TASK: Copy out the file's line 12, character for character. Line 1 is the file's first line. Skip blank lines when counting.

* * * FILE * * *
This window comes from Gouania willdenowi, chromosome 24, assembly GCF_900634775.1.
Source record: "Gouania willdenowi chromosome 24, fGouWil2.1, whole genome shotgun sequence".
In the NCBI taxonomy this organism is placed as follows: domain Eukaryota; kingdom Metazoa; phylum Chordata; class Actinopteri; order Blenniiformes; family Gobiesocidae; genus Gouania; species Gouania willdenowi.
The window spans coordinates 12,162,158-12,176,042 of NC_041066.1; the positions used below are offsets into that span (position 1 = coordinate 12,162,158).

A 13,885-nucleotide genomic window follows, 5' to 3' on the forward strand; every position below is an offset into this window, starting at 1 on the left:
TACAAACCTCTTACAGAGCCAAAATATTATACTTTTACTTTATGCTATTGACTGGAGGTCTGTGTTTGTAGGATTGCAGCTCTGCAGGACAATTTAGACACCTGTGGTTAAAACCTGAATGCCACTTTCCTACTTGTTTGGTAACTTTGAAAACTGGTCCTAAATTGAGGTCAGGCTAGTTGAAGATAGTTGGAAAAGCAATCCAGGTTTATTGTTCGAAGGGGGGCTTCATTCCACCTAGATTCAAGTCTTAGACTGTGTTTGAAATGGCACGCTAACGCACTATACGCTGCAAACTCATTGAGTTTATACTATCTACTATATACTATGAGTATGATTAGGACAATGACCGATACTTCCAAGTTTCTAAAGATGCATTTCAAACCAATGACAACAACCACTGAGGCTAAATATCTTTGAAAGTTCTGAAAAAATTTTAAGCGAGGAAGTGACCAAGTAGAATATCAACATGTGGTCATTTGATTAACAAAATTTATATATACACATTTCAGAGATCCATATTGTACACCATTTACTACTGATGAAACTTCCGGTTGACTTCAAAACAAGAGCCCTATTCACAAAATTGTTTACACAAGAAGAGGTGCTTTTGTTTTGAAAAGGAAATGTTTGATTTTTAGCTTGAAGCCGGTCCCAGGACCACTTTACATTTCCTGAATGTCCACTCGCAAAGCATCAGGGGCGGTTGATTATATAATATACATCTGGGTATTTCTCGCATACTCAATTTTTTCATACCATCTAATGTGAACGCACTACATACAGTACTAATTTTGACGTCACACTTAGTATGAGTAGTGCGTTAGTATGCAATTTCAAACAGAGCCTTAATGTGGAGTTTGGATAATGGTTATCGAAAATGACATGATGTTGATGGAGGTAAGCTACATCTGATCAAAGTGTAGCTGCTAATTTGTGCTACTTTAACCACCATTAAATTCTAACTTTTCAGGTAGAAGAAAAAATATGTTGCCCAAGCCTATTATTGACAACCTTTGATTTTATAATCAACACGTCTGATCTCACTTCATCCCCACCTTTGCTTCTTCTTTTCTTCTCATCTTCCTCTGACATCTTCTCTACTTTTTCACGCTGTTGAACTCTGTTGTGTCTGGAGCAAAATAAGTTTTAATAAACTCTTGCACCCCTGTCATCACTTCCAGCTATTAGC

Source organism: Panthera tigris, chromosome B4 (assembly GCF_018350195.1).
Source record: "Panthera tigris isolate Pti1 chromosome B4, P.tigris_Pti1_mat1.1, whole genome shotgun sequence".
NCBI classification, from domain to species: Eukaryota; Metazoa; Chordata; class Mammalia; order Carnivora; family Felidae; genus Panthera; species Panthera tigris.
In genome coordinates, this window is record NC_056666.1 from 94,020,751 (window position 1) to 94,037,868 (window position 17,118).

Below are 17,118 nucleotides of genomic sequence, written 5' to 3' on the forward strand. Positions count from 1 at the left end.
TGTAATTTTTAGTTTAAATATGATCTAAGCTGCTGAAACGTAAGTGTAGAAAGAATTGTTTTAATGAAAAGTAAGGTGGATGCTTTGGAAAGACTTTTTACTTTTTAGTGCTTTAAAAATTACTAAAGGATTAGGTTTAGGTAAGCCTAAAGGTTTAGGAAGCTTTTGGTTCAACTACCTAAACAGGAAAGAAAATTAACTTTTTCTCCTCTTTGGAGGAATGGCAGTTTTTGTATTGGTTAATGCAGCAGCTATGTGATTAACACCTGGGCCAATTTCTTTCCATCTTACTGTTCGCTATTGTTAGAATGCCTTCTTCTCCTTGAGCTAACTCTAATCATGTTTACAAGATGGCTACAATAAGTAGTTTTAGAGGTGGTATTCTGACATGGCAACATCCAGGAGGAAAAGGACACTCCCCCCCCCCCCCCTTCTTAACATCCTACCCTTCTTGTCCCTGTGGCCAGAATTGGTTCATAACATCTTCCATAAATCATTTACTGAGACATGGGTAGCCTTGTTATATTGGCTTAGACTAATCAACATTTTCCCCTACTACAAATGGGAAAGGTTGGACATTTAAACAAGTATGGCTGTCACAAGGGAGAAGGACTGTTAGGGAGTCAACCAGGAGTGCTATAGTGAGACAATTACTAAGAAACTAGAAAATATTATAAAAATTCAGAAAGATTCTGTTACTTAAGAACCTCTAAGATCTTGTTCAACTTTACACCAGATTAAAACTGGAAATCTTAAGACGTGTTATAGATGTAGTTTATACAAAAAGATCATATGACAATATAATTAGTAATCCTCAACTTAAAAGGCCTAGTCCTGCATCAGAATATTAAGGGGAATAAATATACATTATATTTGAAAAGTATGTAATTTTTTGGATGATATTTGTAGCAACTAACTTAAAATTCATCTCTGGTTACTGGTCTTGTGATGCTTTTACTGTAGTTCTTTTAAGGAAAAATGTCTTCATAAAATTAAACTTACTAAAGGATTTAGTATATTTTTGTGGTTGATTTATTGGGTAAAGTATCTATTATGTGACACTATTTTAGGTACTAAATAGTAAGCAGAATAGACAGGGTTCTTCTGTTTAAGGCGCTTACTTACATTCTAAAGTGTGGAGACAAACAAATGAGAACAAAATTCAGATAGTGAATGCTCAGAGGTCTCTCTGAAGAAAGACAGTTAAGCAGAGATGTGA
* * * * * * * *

TGTAATTTTTAGTTTAAATATGATCTAAGCTGCTGAAACGTAAGTGTAGAAAGAATTGTTTTAATGAAAAGTAAGGTGGATGCTTTGGAAAGACTTTTTACTTTTTAGTGCTTTAAAAATTACTAAAGGATTAGGTTTAGGTAAGCCTAAAGGTTTAGGAAGCTTTTGGTTCAACTACCTAAACAGGAAAGAAAATTAACTTTTTCTCCTCTTTGGAGGAATGGCAGTTTTTGTATTGGTTAATGCAGCAGCTATGTGATTAACACCTGGGCCAATTTCTTTCCATCTTACTGTTCGCTATTGTTAGAATGCCTTCTTCTCCTTGAGCTAACTCTAATCATGTTTACAAGATGGCTACAATAAGTAGTTTTAGAGGTGGTATTCTGACATGGCAACATCCAGGAGGAAAAGGACACTCCCCCCCCCCCCCCTTCTTAACATCCTACCCTTCTTGTCCCTGTGGCCAGAATTGGTTCATAACATCTTCCATAAATCATTTACTGAGACATGGGTAGCCTTGTTATATTGGCTTAGACTAATCAACATTTTCCCCTACTACAAATGGGAAAGGTTGGACATTTAAACAAGTATGGCTGTCACAAGGGAGAAGGACTGTTAGGGAGTCAACCAGGAGTGCTATAGTGAGACAATTACTAAGAAACTAGAAAATATTATAAAAATTCAGAAAGATTCTGTTACTTAAGAACCTCTAAGATCTTGTTCAACTTTACACCAGATTAAAACTGGAAATCTTAAGACGTGTTATAGATGTAGTTTATACAAAAAGATCATATGACAATATAATTAGTAATCCTCAACTTAAAAGGCCTAGTCCTGCATCAGAATATTAAGGGGAATAAATATACATTATATTTGAAAAGTATGTAATTTTTTGGATGATATTTGTAGCAACTAACTTAAAATTCATCTCTGGTTACTGGTCTTGTGATGCTTTTACTGTAGTTCTTTTAAGGAAAAATGTCTTCATAAAATTAAACTTACTAAAGGATTTAGTATATTTTTGTGGTTGATTTATTGGGTAAAGTATCTATTATGTGACACTATTTTAGGTACTAAATAGTAAGCAGAATAGACAGGGTTCTTCTGTTTAAGGCGCTTACTTACATTCTAAAGTGTGGAGACAAACAAATGAGAACAAAATTCAGATAGTGAATGCTCAGAGGTCTCTCTGAAGAAAGACAGTTAAGCAGAGATGTGA